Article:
John Steinbeck Facts

John Steinbeck Facts

One of the best known American authors, is John Steinbeck. To learn some facts about this literary legend, scroll below.
Penlighten Staff
There are few novels that talk about the working man and his struggles and hardships to make two ends meet. Out of those, The Grapes of Wrath and Of Mice and Men are must reads. The author of such classics, and of other literary gems, is none other than John Steinbeck. The working man's bard, his novels and short stories detail hate, love and hardship against the beautiful landscape of farmland America. Many of his literary works have been adapted into award-winning films and plays.

John Steinbeck Facts - Brief Look

Full Name : John Ernst Steinbeck, Jr.
Born : February 27, 1902
Birthplace : Salinas, California
Deceased : December 20, 1968 (aged 66)
Spouses : Carol Henning (divorced); Gwyndolyn "Gwyn" Conger (divorced); Elaine Scott
Children : Thomas "Thom" Myles Steinbeck; John Steinbeck IV, both with Gwyndolyn Conger
Works : 27 (16 novels, 6 non-fiction books, 5 short stories collections)
Major awards : Pulitzer Prize Fiction Award - The Grapes of Wrath (1940); Nobel Prize for Literature (1962); United States Medal Of Freedom (1964); Trustee of John F. Kennedy Memorial Library (1964)

Major Facts about John Steinbeck's Life

He is of German and Irish descent.

His actual family name was "Großsteinbeck", which his paternal grandfather shortened to "Steinbeck", when he first came to the United States.

The trials and woes of migrant workers and farmers, a central theme in many of his works, was inspired by his childhood days spent on a farm in a rural town.

He applied to Stanford University, and took admission, but left mid-term to go to New York to become a writer.

John Steinbeck worked as a tour guide and caretaker in Tahoe City, California, while trying to get his work published in 1928.

He worked as a World War II correspondent in 1943, and was stationed in the Mediterranean. But he was injured in North Africa by an explosion and returned home in 1944.

He traveled regularly to Soviet Union; his first trip was in 1947. At that time, he was amongst the few Westerners to visit the USSR, after the Communist revolution. One of his works A Russian Journal, is about his experiences in the Soviet Union, with photos by fellow traveler and famous photographer, Robert Capa.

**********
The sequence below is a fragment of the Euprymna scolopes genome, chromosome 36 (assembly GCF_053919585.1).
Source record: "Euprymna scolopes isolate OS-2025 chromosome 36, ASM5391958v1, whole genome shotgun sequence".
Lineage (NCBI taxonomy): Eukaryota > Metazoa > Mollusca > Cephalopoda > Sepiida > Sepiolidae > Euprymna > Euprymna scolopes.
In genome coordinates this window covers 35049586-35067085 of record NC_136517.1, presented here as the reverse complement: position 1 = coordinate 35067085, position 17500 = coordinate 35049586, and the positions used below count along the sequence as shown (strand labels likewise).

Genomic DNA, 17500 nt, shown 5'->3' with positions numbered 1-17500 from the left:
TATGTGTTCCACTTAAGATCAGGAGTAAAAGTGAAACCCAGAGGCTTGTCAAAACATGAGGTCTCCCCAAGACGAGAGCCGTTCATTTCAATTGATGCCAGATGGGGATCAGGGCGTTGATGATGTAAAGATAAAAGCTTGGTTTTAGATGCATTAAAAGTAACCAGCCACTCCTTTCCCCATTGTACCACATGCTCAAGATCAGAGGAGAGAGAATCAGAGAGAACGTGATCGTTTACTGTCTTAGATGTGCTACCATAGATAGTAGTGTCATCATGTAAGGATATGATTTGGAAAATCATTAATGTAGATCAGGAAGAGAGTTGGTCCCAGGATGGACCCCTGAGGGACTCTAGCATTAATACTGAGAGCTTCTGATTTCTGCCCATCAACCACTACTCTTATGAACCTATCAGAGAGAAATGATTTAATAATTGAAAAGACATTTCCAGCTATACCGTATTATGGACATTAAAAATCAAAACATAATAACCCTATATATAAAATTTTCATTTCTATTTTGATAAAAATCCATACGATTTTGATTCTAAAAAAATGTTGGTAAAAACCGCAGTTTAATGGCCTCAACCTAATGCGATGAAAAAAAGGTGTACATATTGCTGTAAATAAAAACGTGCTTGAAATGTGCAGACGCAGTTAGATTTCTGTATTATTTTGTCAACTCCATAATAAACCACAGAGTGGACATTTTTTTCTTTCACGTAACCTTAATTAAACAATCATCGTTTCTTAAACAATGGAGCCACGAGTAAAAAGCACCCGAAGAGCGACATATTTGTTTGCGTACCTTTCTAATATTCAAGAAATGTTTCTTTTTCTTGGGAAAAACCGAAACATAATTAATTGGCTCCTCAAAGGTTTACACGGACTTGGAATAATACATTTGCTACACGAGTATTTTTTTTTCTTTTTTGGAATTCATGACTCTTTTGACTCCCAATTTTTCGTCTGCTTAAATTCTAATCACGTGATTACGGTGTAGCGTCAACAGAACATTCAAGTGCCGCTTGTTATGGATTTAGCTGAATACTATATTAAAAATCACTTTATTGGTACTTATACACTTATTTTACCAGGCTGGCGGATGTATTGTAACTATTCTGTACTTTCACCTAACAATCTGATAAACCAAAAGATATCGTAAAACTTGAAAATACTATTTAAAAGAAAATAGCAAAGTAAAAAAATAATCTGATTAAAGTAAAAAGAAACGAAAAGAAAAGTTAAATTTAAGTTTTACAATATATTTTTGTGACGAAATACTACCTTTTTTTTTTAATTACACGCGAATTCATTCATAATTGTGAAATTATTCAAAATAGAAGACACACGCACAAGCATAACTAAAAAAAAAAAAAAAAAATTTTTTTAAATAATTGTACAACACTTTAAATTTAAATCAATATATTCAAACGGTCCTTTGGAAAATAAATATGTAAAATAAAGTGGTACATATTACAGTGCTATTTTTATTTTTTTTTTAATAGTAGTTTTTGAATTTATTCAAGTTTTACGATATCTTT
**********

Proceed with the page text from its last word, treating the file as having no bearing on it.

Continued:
Ed Ricketts, a marine biologist and philosopher was one of John Steinbeck's closest friends. He was a major influence on John's writing style. They wrote The Log from the Sea together. When he died in 1948 from a car accident, John Steinbeck couldn't make it in time to see him, and his 2nd wife Gwyn divorced him that very day. Ed's death deeply depressed John for a year, and his writing quality suffered drastically during that time period.

Steinbeck had a left-wing political stance and was a member of the League of American Writers. He regularly attended strikes and meetings of worker unions. He stood up for Arthur Miller, during the "House Un-American Activities Committee" trials. His visits to Russia and suspected pro-commie attitude, made him an FBI target (which they deny to this day), and he was repeatedly audited by the U.S. IRS.

John Steinbeck was a chain smoker till his death. He liked to have late-night snacks of chili, tuna fish on crackers and red wine.

John Steinbeck Facts - Novels & Legacy

While his first 4 novels went unnoticed, it was Tortilla Flat(1935) that propelled John Steinbeck into the public's eye. It won the California Commonwealth Club's Gold Medal that year.

2 of John Steinbeck's "California novels" are his most famous and acclaimed works. Of Mice and Men (1937) told the tale of 2 farm workers, and their struggle to have a land of their own. The key theme was racism and prejudice towards the mentally ill, with an underlying note of lost dreams and independence. The Grapes of Wrath (1939) won the Pulitzer Prize in 1940, for its gripping Great Depression story, of a working class family's journey to a better land. Both stories are sympathetic to the ordinary man and workers, with a cynical view of capitalism. Other popular works are: East of Eden (1952),Cannery Row (1945),The Pearl (1947) and Travels with Charley (1962).

14 of John Steinbeck's works, have been adapted into films and plays, out of which The Grapes of Wrath won 2 Oscars.

At present, John Steinbeck's novels are regarded as literary classics, and their sales are approximately 700,000 copies a year.

John Steinbeck has his own museum, The National Steinbeck Center, located in Salinas, California which is the only museum in the U.S. dedicated to a single author.

In 2007, John Steinbeck was officially inducted into the California Hall of Fame.

John Steinbeck Quotes

"Give a critic an inch, he'll write a play""

"I am impelled, not to squeak like a grateful and apologetic mouse, but to roar like a lion out of pride in my profession"

"Ideas are like rabbits. You get a couple and learn how to handle them, and pretty soon you have a dozen"

"It is a common experience that a problem difficult at night is resolved in the morning after the committee of sleep has worked on it"

The above facts are just a brief glimpse into the life of a dedicated writer, who shunned the limelight. Indeed, Steinbeck was said to be so focused on his work, and would let nothing interfere with it, not even relationships. That being said, his bodies of work have made a powerful print, on the ever-changing canvas of literature.